Impact of MySQL slow query log

So, what impact does enabling the slow query log have on MySQL?

I decided to run some numbers. I’m using my laptop, as we all know the currently most-deployed database servers have mulitple cores, SSDs and many GB of RAM. For the curious: Intel(R) Core(TM) i7-2620M CPU @ 2.70GHz

The benchmark is going to be:
mysqlslap -u root test -S var/tmp/mysqld.1.sock -q 'select 1;' --number-of-queries=1000000 --concurrency=64 --create-schema=test

Which is pretty much “run a whole bunch of nothing, excluding all the overhead of storage engines, optimizer… and focus on logging”.

My first run was going to be with the slow query log on. I’ll start the server with as it’s just easy:
eatmydata ./ --start-and-exit --mysqld=--slow-query-log --mysqld=--long-query-time=0

The results? It took 18 seconds.

How long without the slow query log (starting with again, but this time without any of the extra mysqld options)? 13 seconds.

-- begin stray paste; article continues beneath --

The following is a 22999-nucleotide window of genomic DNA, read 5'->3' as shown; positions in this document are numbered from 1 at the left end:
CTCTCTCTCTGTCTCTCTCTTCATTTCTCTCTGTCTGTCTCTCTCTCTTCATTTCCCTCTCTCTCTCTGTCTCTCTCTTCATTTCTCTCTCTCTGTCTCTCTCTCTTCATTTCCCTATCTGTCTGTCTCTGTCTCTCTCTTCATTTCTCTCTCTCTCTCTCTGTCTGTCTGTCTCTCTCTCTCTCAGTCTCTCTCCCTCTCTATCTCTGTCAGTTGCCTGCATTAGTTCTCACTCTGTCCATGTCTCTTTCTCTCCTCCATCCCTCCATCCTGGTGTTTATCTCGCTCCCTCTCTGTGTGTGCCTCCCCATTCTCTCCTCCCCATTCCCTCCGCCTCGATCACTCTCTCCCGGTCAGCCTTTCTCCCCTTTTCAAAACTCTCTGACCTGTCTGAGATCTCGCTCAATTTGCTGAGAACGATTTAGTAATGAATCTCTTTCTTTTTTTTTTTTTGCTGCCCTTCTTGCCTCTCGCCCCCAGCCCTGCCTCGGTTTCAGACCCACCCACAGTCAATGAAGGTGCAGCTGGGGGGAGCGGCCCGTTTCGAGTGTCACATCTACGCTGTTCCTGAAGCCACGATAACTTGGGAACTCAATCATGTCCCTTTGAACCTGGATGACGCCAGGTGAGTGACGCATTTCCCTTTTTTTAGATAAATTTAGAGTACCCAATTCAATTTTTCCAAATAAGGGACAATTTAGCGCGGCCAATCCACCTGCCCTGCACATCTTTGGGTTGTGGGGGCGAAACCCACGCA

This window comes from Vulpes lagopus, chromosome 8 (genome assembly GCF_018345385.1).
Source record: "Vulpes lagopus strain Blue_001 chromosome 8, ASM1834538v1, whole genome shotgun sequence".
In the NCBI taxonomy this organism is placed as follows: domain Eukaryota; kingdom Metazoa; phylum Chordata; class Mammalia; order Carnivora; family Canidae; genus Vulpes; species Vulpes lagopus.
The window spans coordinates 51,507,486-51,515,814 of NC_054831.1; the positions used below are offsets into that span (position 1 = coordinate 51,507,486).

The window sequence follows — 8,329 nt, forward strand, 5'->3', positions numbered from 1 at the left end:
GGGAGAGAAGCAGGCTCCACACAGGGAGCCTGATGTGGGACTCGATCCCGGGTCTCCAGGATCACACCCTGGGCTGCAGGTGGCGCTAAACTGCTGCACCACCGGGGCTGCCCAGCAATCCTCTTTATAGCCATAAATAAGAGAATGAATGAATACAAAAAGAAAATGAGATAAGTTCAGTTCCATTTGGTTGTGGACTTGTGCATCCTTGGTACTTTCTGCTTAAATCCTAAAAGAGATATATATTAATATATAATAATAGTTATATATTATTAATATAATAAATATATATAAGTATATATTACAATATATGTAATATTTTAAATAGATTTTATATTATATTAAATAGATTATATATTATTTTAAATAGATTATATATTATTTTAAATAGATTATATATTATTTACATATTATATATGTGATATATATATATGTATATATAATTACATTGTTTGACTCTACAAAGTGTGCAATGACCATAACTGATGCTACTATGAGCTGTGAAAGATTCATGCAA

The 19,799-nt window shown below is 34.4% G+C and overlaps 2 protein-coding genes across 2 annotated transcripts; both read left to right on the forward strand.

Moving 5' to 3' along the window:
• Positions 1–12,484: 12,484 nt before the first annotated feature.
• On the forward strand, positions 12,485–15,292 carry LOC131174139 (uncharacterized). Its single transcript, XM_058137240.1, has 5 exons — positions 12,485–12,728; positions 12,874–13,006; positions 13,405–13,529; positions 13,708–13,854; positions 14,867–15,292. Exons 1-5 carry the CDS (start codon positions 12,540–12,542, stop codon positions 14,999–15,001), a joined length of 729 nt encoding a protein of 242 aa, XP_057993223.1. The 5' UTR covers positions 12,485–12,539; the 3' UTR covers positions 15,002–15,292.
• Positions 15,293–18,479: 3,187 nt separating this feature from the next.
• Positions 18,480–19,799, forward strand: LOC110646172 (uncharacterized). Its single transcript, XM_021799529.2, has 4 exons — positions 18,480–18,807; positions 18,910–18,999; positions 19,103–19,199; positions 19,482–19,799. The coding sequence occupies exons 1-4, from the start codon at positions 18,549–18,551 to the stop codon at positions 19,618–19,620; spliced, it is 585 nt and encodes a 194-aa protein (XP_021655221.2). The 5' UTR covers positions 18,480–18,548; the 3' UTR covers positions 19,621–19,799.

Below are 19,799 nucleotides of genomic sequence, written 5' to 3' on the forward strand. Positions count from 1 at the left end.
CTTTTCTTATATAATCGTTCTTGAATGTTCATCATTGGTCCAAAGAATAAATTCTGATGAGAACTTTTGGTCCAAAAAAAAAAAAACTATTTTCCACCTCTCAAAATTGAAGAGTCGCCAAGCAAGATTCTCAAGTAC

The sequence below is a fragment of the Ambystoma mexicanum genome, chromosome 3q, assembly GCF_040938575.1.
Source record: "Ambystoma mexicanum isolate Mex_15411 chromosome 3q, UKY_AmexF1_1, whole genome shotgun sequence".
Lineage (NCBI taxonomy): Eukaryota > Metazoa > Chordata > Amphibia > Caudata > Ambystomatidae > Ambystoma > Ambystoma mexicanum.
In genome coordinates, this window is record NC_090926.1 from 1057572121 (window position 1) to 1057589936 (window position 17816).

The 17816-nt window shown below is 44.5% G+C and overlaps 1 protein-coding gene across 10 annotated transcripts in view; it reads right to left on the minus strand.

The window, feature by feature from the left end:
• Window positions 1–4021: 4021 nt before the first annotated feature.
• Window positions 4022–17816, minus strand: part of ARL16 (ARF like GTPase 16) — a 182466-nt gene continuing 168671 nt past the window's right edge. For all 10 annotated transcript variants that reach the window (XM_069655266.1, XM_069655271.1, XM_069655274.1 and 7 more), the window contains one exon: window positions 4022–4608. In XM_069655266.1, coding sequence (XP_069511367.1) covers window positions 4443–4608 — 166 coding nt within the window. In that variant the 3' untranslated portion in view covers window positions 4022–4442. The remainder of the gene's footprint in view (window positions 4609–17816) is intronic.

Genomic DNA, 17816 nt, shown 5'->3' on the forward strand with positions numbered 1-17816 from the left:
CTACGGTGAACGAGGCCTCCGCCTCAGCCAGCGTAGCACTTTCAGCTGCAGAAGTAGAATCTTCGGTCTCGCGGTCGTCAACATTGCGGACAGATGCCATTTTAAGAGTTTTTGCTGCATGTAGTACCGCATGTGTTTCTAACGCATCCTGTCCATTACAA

How does this compare to a Drizzle baseline? On a freshly build Drizzle trunk, using the same mysqlslap binary I used above, connecting via UNIX socket: 8 seconds.

4 thoughts on “Impact of MySQL slow query log

  1. MySQL version? It doesn’t make any sense to run benchmarks and publish the results, if one doesn’t know the versions you were using…

  2. This was my 5.6.6 tree, which differs slightly from mainline MySQL 5.6.6 but nothing that should affect this (I’m also not really aware of any codepath here that would have changed much since 5.5… or even that much since 5.1 I think)

  3. Pingback: A (prototype) lower impact slow query log

Leave a Reply

This site uses Akismet to reduce spam. Learn how your comment data is processed.